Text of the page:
“The sides of my personality I choose to show differ from platform to platform,” she says. “When you look at our behaviour on social media as a whole, our personality on a platform depends on how we perceive its usage. LinkedIn is perceived by me to be a professional space, so I’m professional there. Instagram is for personal connections, so I’m more likely to put up birthday posts there, while Twitter is more stream-of-consciousness, simply because of that’s the kind of stuff I see there and believe it’s for.”
Being human means having to change, situationally and socially, on the daily. This isn’t news to any adult. Who you are at work may be a far cry from who you are at home. What you show to your closest friends can be deviation from who are you with your siblings. For Black people and people of color, code switching is even more habitual(Opens in a new window), particularly in the workplace where bias based on factors like speech(Opens in a new window) has long had a negative impact. These ever-so-subtle shifts that take place are near instinctive for most. But when this applies to the internet, too, identity can be in constant flux.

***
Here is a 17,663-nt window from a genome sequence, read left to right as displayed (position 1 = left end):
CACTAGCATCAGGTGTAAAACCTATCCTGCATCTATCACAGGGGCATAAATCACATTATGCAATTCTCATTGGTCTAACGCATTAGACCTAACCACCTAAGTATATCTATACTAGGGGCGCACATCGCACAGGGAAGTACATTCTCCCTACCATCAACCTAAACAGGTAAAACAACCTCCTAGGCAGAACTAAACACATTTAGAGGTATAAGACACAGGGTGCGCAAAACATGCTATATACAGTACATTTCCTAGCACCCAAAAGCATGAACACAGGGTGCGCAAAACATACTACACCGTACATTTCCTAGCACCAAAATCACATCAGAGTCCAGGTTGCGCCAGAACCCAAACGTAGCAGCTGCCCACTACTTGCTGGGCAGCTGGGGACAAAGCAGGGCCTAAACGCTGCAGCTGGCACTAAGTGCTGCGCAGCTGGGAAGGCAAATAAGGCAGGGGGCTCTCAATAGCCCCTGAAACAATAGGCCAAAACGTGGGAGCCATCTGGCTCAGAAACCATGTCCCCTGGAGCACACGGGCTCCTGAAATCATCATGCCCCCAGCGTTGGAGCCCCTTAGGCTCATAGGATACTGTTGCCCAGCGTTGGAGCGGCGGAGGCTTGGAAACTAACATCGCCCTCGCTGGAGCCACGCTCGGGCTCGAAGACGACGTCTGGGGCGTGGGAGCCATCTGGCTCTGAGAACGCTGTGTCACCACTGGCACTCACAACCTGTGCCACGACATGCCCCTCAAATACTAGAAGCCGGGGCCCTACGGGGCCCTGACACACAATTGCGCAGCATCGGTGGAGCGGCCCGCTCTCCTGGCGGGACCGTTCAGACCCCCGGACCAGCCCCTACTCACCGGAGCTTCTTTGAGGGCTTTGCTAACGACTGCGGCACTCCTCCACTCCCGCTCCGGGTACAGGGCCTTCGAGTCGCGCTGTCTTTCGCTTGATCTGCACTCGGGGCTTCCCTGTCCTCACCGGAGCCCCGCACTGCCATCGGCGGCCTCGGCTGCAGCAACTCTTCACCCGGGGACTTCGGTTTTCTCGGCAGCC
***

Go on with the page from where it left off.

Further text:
For many users, this is a natural aspect to having more than one social media account. It’s almost a given: an exercise in construction and curation(Opens in a new window), for numerous reasons.
Being a woman or a marginalized person on social media comes with its own set of complications, for instance. These are ones that can largely hinder what a person chooses to share and speak about on public platforms. Seyi Akiwowo(Opens in a new window), author of How to Stay Safe Online(Opens in a new window), addressed this extensively in her guidebook to the internet. “The idea that online platforms are neutral is a fairy tale. It’s not a few bad apples ruining the experience for the rest of us. The very DNA of these platforms is in conflict with the best interests of a large number of their users,” Akiwowo writes. “Women and girls across the globe are walking on eggshells because of the fear of online abuse.”
Research by Plan International in 2017(Opens in a new window), which Akiwowo cites, found that 43 percent of girls aged 11 to 18 admitted to holding back their opinions on social media for fear of being criticized. Self-censorship, while admittedly an issue for all on social apps, is heightened when it comes to young girls who are doing so for their own safety online.
“Women can post on almost any topic — animal rights, climate change, healthcare — and abuse usually follows,” writes Akiwowo.